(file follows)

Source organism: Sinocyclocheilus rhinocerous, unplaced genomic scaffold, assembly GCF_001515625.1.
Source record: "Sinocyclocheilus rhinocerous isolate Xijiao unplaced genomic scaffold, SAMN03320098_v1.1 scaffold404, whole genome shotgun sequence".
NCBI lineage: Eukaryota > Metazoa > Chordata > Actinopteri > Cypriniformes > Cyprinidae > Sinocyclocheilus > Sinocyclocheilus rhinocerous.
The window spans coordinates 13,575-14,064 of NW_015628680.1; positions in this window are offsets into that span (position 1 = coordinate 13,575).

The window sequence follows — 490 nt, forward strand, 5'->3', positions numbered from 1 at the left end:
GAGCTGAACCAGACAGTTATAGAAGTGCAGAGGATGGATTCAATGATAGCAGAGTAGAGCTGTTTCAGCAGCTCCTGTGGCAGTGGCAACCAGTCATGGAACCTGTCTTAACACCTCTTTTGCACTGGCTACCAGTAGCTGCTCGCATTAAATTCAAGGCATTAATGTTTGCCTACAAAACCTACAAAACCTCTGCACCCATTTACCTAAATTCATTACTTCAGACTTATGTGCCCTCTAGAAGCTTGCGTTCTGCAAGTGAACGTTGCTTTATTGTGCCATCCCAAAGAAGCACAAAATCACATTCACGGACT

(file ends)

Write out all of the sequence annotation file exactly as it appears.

Source organism: Sinocyclocheilus rhinocerous, unplaced genomic scaffold, assembly GCF_001515625.1.
Source record: "Sinocyclocheilus rhinocerous isolate Xijiao unplaced genomic scaffold, SAMN03320098_v1.1 scaffold404, whole genome shotgun sequence".
NCBI lineage: Eukaryota > Metazoa > Chordata > Actinopteri > Cypriniformes > Cyprinidae > Sinocyclocheilus > Sinocyclocheilus rhinocerous.
The window spans coordinates 13,575-14,064 of NW_015628680.1; positions in this window are offsets into that span (position 1 = coordinate 13,575).

The window sequence follows — 490 nt, forward strand, 5'->3', positions numbered from 1 at the left end:
GAGCTGAACCAGACAGTTATAGAAGTGCAGAGGATGGATTCAATGATAGCAGAGTAGAGCTGTTTCAGCAGCTCCTGTGGCAGTGGCAACCAGTCATGGAACCTGTCTTAACACCTCTTTTGCACTGGCTACCAGTAGCTGCTCGCATTAAATTCAAGGCATTAATGTTTGCCTACAAAACCTACAAAACCTCTGCACCCATTTACCTAAATTCATTACTTCAGACTTATGTGCCCTCTAGAAGCTTGCGTTCTGCAAGTGAACGTTGCTTTATTGTGCCATCCCAAAGAAGCACAAAATCACATTCACGGACT